Hopes fading of finding more survivors in Taiwan earthquake

An official inspects the failed rebar foundation pillars during a continued search operation at an apartment building, which collapsed after a strong earthquake in Hualien County, eastern Taiwan. (AP)
Updated 09 February 2018
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Hopes fading of finding more survivors in Taiwan earthquake

HUALIEN, Taiwan: Hopes of finding additional survivors from this week’s earthquake in Taiwan were fading Friday after two more bodies were found in a partially collapsed hotel and no signs detected of a missing family of five.
Rescuers broke through to a room in the Beauty Inn where the couple — Canadian citizens originally from Hong Kong — were found, Taiwanese broadcasters reported. No signs of life were found, they said.
The hotel, located on the lower floors of the 12-story Yunmen Tsuiti building, had almost entirely collapsed. The building itself was leaning at a 45-degree angle, forcing crews to stabilize it with steel beams.
The others missing in the hotel are five members of a family from China, including parents, grandparents and their 12-year-old son.
The Yunmen Tsuiti building was one of several damaged by the magnitude 6.4 temblor that struck Tuesday in the Pacific Ocean off the coast of Hualien county, whose economy is heavily dependent on tourism.
The deaths of the couple, both 49, raises the death toll to 12, including four tourists from China and a 27-year-old Filipino employed as a household helper. Taiwan’s National Fire Agency listed 273 people as injured.
Hundreds of rescuers were on the scene, including a team from Japan deploying cutting-edge equipment that can detect a heartbeat within a 15-meter (49-foot) range.
Taiwanese broadcasters said earlier indications that signs of life had been detected turned out to be false. Efforts to drill into the hotel rooms where the missing were thought to be trapped was made more difficult by the angle of the building’s lean and the collapsed state of the interior.
TV stations also reported rescuers had detected the smell of decaying corpses.
Taiwan’s President Tsai Ing-wen visited Thursday with people sheltering in schools and other sites as a safeguard against repeated aftershocks.
Taiwan has frequent earthquakes, most of them minor, but a 1999 quake killed more than 2,300 people and was Taiwan’s worst recent natural disaster.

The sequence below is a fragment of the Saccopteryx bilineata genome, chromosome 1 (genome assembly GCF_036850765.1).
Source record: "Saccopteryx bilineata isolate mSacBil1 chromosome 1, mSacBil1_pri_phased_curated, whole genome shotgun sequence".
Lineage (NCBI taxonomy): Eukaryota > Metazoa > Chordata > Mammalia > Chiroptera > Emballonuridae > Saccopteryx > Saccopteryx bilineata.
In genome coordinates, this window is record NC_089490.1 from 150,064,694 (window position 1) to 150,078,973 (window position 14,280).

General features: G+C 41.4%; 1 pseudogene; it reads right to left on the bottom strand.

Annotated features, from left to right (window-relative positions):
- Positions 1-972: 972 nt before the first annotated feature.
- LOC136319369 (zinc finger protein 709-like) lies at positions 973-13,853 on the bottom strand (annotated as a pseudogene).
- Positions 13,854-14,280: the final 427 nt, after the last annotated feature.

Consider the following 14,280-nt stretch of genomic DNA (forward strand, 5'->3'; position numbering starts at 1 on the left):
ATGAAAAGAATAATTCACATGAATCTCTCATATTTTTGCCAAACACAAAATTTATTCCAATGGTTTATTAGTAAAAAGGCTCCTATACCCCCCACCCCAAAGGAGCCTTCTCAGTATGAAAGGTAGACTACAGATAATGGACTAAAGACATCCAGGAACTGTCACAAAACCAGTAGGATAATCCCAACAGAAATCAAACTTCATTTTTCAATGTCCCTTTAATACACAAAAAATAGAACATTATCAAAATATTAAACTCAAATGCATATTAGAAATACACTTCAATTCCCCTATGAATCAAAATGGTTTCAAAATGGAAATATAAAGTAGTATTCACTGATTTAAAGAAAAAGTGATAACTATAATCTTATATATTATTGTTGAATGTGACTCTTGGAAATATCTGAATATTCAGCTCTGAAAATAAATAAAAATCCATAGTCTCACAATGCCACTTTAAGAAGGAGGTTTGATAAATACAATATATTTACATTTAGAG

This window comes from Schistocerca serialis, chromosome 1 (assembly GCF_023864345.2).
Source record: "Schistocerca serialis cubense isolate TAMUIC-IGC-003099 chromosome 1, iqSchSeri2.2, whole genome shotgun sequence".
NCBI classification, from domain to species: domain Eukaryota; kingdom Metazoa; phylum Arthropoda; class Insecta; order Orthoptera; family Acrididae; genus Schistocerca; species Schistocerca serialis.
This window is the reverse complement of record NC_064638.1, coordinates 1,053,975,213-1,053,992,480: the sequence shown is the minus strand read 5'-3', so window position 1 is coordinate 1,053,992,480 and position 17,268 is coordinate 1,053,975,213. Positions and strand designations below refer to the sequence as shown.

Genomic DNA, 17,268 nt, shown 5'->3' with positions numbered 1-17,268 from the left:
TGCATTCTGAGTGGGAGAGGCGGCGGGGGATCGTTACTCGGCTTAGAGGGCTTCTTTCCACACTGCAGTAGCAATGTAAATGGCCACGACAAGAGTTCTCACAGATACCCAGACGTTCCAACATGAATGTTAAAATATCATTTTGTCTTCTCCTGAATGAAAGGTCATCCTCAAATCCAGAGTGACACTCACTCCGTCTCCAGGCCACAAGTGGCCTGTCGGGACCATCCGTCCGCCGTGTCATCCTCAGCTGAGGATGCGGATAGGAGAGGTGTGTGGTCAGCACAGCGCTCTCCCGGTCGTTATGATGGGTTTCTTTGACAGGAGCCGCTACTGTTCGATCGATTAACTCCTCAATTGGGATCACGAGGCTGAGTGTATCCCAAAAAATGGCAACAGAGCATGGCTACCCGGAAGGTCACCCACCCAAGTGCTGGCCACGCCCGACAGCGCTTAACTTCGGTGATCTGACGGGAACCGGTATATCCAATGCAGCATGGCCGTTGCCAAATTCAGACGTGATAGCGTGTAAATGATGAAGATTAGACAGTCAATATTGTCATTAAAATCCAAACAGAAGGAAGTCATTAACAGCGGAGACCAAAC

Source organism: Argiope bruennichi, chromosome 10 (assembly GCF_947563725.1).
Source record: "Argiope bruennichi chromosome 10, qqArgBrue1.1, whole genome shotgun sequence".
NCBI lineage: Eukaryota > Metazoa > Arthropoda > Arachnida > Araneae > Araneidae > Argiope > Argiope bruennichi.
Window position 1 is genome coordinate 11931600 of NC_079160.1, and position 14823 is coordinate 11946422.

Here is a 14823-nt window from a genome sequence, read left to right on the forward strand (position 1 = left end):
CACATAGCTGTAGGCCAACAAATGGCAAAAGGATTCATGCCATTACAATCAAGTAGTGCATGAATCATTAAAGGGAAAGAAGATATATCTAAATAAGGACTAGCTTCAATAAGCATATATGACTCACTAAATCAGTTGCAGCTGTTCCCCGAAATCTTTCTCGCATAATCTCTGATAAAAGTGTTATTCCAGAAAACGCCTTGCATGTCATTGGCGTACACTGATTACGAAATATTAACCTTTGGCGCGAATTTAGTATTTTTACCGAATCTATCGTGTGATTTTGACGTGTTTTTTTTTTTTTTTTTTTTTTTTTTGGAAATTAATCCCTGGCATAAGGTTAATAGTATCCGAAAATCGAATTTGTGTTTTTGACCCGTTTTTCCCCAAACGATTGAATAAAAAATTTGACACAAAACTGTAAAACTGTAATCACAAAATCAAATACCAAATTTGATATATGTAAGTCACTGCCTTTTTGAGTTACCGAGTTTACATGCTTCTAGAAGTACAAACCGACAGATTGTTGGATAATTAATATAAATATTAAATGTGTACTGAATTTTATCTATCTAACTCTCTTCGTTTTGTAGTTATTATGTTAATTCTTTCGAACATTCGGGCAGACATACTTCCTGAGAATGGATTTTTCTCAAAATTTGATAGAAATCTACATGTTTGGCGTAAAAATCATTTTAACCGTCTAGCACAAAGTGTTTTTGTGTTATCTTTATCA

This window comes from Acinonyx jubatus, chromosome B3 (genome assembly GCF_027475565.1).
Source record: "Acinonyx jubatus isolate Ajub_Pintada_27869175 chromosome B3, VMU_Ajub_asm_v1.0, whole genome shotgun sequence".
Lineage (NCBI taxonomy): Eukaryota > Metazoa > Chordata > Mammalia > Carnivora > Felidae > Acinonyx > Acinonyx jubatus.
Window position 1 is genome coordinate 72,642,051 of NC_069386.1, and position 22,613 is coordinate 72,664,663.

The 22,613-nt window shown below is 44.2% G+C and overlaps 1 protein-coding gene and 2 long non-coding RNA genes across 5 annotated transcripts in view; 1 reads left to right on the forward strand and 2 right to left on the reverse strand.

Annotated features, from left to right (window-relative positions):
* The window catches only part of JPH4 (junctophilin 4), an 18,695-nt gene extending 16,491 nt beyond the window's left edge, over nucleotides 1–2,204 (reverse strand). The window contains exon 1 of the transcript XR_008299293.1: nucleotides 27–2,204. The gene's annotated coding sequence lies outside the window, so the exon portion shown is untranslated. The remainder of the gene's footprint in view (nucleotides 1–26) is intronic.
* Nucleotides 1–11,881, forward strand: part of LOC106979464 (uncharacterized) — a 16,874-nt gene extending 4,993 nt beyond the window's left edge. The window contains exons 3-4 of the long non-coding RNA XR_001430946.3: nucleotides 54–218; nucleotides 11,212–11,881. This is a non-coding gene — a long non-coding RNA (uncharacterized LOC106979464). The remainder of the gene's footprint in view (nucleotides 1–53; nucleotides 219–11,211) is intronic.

Man sentenced to 25 years for mailing fatal dose of cyanide

This 2007 booking file photo provided by the Cumberland County Sheriff's Department shows Sidney Kilmartin, formerly of Windham, Maine. (AP)
Updated 23 May 2018
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Man sentenced to 25 years for mailing fatal dose of cyanide

  • A fair sentence would range from zero to 20 years
  • He charged with advertising and mailing a substance he said was cyanide to several suicidal people

PORTLAND, Maine: A federal judge in Maine sentenced a man to 25 years in prison on Tuesday for mailing a fatal dose of cyanide to a suicidal Englishman.
Judge John Woodcock’s ruling in US District Court in Portland came four years after Sidney Kilmartin was arrested for mailing the poison to Andrew Denton of Hull, England. The case raised questions about Kilmartin’s own history of mental illness and whether the act of mailing a fatal substance to a suicidal person was tantamount to murder.
Kilmartin, 56, of Windham, Maine, was found guilty in 2016 of mailing injurious articles resulting in death and witness tampering in a case that frequently was delayed in court. His lawyer, Bruce Merrill of Portland, said he would appeal both the conviction and the sentence.
Investigators charged Kilmartin with advertising and mailing a substance he said was cyanide to several suicidal people. It was really Epsom salt. But the investigators found Kilmartin sent the real thing to Denton after Denton had threatened to report the fraud, and the Englishman used it to kill himself.
Woodcock expressed sympathy for Kilmartin, who himself has attempted suicide in the past, once intentionally overdosing on antipsychotic medication and drinking antifreeze. But the judge added that Kilmartin’s fraud and role in Denton’s death represented an “appalling moral vacuum” worthy of stiff punishment.
“Not merely illegal — they were perpetrated in a moral black hole,” Woodcock said. “Just an unimaginable moral black well that these actions took place in.”
Kilmartin, who wore an orange prison jumpsuit and spoke only to address the judge, faced a maximum sentence of life in prison. Merrill had said in an earlier sentence hearing that he felt a fair sentence would range from zero to 20 years because of Kilmartin’s history of mental illness.
Kilmartin and Denton were “kindred spirits” who related to each other because they were both suicidal, Merrill said Tuesday. He said the two communicated about the most effective way to take the cyanide, a highly toxic, colorless salt.
“Two very ill, depressed people talking about the best way to take potassium cyanide,” he said. “Not the kind of conversation people normally have.”
US Attorney Halsey Frank said during Tuesday’s court proceedings that Kilmartin deliberately took advantage of depressed people for his own gain. He described Kilmartin’s actions as “killing someone to obstruct justice while taking advantage of vulnerable people.”